All properties with an active and outstanding mortgage have a ‘Charge’ from the original lender against them at the Land Registry. This is known as the First Charge and any further advances secured against the property will be registered as a subsequent ‘Charge’ by each lender. Any new ‘Charge’ to be made against the property will have to be accepted by the First Charge lender, which is normally granted, i.e. the second lender would place a Second Charge on the property with the consent of the first Mortgage company.
It is when a property is going to be sold that the significance of the ‘Charges’ on it become apparent. The solicitors involved in the sale will settle the first charge mortgage before using the proceeds of the sale for any other charges on the property.
All loans that result on a ‘Charge’ being placed on a property are secured against its available equity. These are also known as Secured Home Loans, Top-Up Loans or Secured Further Advances.
The first charge mortgager will obviously be in the most secure position, as they normally only lend a maximum of 80% of the market value of a property. They rely on their own valuation by using reputable surveyors local to the property.
A homeowner with sufficient equity in their property can apply for a secured second charge loan, which will place a second charge against their home. The amount, interest rate (APR) and term of the loan will be much better than an unsecured loan, but not as competitive as the original mortgage.
These types of loans are normally available for up to 80% of the current value of the property. So, a borrower with a house worth £300k with an outstanding mortgage of £120k could apply for a maximum second charge loan of £120k.
Second Charge Defined
A property with sufficient available equity above the first charge mortgage can have a second mortgage secured on it.
Property Value: £500,000
1st Charge: £200,000
Available Equity: £300,000
Max. 2nd Charge: £200,000
Total Borrowing: £400,000
It is important to note that the maximum second charge loan available to the homeowner in the above scenario is less than the total available equity, as the usual 80% maximum borrowing is calculated using the property value not the available equity.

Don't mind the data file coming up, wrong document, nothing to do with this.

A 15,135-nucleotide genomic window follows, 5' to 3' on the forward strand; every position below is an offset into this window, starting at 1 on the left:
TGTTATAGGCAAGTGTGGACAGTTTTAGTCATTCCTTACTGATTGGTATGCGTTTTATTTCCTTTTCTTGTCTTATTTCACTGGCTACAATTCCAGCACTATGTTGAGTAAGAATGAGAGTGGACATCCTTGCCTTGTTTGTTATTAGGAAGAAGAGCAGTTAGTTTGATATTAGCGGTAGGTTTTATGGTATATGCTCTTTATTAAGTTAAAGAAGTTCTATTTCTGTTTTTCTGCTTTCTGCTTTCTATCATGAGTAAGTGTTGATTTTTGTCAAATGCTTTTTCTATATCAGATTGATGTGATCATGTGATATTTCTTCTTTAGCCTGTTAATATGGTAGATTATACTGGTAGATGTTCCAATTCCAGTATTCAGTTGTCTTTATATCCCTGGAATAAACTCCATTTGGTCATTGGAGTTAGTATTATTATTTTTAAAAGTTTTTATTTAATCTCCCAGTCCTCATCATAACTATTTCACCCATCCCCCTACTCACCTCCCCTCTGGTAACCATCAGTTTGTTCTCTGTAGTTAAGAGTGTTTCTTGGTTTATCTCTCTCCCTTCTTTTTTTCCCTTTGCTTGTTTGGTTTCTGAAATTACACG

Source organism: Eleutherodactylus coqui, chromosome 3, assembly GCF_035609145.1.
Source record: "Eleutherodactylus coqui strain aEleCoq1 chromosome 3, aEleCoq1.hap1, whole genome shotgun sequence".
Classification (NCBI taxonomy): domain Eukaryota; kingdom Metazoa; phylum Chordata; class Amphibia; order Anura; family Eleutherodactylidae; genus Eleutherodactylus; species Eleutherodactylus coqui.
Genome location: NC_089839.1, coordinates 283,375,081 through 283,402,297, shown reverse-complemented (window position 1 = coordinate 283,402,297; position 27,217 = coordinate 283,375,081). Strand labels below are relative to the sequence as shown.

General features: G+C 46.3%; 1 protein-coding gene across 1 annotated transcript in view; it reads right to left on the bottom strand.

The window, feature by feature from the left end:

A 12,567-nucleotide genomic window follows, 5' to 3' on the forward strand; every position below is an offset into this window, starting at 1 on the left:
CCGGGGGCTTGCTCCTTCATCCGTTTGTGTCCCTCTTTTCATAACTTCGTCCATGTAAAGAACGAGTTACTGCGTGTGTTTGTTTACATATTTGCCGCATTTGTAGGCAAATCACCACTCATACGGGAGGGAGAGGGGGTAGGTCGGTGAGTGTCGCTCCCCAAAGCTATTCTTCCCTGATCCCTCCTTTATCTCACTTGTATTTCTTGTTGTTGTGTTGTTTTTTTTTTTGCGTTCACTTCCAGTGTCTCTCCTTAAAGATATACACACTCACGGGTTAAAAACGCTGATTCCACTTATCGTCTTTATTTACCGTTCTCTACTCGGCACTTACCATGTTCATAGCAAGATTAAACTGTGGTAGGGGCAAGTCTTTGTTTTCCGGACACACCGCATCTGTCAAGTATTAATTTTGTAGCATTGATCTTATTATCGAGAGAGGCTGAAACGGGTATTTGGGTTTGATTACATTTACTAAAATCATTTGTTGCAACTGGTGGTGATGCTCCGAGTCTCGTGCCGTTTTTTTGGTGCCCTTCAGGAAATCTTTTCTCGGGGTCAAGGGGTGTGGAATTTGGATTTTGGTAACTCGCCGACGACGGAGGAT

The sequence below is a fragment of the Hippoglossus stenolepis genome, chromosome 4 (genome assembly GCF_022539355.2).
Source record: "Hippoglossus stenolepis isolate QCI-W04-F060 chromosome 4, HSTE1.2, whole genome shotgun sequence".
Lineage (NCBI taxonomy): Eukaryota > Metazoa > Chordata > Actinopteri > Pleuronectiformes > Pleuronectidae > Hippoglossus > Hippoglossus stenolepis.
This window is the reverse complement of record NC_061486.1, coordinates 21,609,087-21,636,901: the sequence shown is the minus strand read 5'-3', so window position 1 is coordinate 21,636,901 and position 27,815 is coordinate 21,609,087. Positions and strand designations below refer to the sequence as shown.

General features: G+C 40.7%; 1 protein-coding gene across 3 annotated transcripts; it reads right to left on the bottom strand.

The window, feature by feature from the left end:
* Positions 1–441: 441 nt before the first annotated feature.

Homeowners use this type of access to finance for relatively large projects, e.g. a house extension and/or a loft conversion. They are also ideal for people who would like to clear their more expensive unsecured debt by using their property’s available equity to obtain a secured second charge loan at a much lower interest rate (APR) than they are being charged by the unsecured loan and credit card companies, but slightly higher than the first charge mortgage provider’s rate. This is always the case, as the second charge mortgager is effectively taking on a higher risk than the first charge.
Re-Mortgage vs Second Charge Loan
A homeowner could opt for a Re-Mortgage if they’re out of any fixed rate contracts with their current lender to take advantage of better deals in the market.
However, a second charge loan is ideal for customers who are looking to borrow more than £25k and are not able to break their fixed-term contract with their current lender due to a hefty Penalty Charge and other fees.
Both have their place in the mortgage market and can be taken out on a Repayment (capital and interest) or Interest-Only basis.
A second charge loan is ideal for homeowners looking to finance a larger than average home improvement project. But, they are not the best option for all circumstances and borrowers, who may be better off going for a Re-Mortgage to raise the funds, which may keep their regular payments slightly lower, as they could shop around to get a better APR.
Cheryl Dunham’s expertise as a consultant on secured loans and mortgages is valued on a number of financial sites where she has worked behind the scenes as an expert editor. You can read some of her articles on www.secondmortgage.org.uk .